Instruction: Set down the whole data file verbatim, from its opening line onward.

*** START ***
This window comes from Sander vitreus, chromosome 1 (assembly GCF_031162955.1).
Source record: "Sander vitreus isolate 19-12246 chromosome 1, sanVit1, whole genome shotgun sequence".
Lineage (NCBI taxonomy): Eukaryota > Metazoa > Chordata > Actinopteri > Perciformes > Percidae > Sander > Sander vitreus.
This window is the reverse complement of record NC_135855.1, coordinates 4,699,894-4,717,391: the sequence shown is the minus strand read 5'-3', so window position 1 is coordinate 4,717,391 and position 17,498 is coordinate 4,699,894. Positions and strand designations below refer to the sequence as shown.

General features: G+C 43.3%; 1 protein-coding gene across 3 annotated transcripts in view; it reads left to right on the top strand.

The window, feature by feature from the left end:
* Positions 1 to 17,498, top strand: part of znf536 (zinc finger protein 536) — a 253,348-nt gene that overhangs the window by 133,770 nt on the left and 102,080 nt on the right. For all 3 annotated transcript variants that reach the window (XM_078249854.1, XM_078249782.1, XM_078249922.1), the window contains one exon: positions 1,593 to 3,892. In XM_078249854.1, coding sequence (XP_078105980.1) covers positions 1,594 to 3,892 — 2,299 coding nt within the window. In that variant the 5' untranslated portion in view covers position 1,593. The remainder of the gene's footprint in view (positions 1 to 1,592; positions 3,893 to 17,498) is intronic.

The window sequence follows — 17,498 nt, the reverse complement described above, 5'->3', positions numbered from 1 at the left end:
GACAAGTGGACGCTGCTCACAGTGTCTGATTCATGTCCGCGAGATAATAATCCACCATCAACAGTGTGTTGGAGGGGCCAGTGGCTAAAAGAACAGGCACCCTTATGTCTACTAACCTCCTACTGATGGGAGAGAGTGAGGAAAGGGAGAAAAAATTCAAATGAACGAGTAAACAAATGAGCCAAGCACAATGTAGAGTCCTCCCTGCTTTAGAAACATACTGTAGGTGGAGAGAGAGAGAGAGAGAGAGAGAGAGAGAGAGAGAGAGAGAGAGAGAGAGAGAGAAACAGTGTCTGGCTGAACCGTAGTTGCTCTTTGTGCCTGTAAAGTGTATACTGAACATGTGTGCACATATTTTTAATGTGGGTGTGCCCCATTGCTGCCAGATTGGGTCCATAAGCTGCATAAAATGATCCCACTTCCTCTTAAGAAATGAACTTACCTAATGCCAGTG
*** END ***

This window comes from Sander vitreus, chromosome 1 (assembly GCF_031162955.1).
Source record: "Sander vitreus isolate 19-12246 chromosome 1, sanVit1, whole genome shotgun sequence".
Lineage (NCBI taxonomy): Eukaryota > Metazoa > Chordata > Actinopteri > Perciformes > Percidae > Sander > Sander vitreus.
This window is the reverse complement of record NC_135855.1, coordinates 4,699,894-4,717,391: the sequence shown is the minus strand read 5'-3', so window position 1 is coordinate 4,717,391 and position 17,498 is coordinate 4,699,894. Positions and strand designations below refer to the sequence as shown.

General features: G+C 43.3%; 1 protein-coding gene across 3 annotated transcripts in view; it reads left to right on the top strand.

The window, feature by feature from the left end:
* Positions 1 to 17,498, top strand: part of znf536 (zinc finger protein 536) — a 253,348-nt gene that overhangs the window by 133,770 nt on the left and 102,080 nt on the right. For all 3 annotated transcript variants that reach the window (XM_078249854.1, XM_078249782.1, XM_078249922.1), the window contains one exon: positions 1,593 to 3,892. In XM_078249854.1, coding sequence (XP_078105980.1) covers positions 1,594 to 3,892 — 2,299 coding nt within the window. In that variant the 5' untranslated portion in view covers position 1,593. The remainder of the gene's footprint in view (positions 1 to 1,592; positions 3,893 to 17,498) is intronic.

The window sequence follows — 17,498 nt, the reverse complement described above, 5'->3', positions numbered from 1 at the left end:
GACAAGTGGACGCTGCTCACAGTGTCTGATTCATGTCCGCGAGATAATAATCCACCATCAACAGTGTGTTGGAGGGGCCAGTGGCTAAAAGAACAGGCACCCTTATGTCTACTAACCTCCTACTGATGGGAGAGAGTGAGGAAAGGGAGAAAAAATTCAAATGAACGAGTAAACAAATGAGCCAAGCACAATGTAGAGTCCTCCCTGCTTTAGAAACATACTGTAGGTGGAGAGAGAGAGAGAGAGAGAGAGAGAGAGAGAGAGAGAGAGAGAGAGAGAGAGAGAAACAGTGTCTGGCTGAACCGTAGTTGCTCTTTGTGCCTGTAAAGTGTATACTGAACATGTGTGCACATATTTTTAATGTGGGTGTGCCCCATTGCTGCCAGATTGGGTCCATAAGCTGCATAAAATGATCCCACTTCCTCTTAAGAAATGAACTTACCTAATGCCAGTG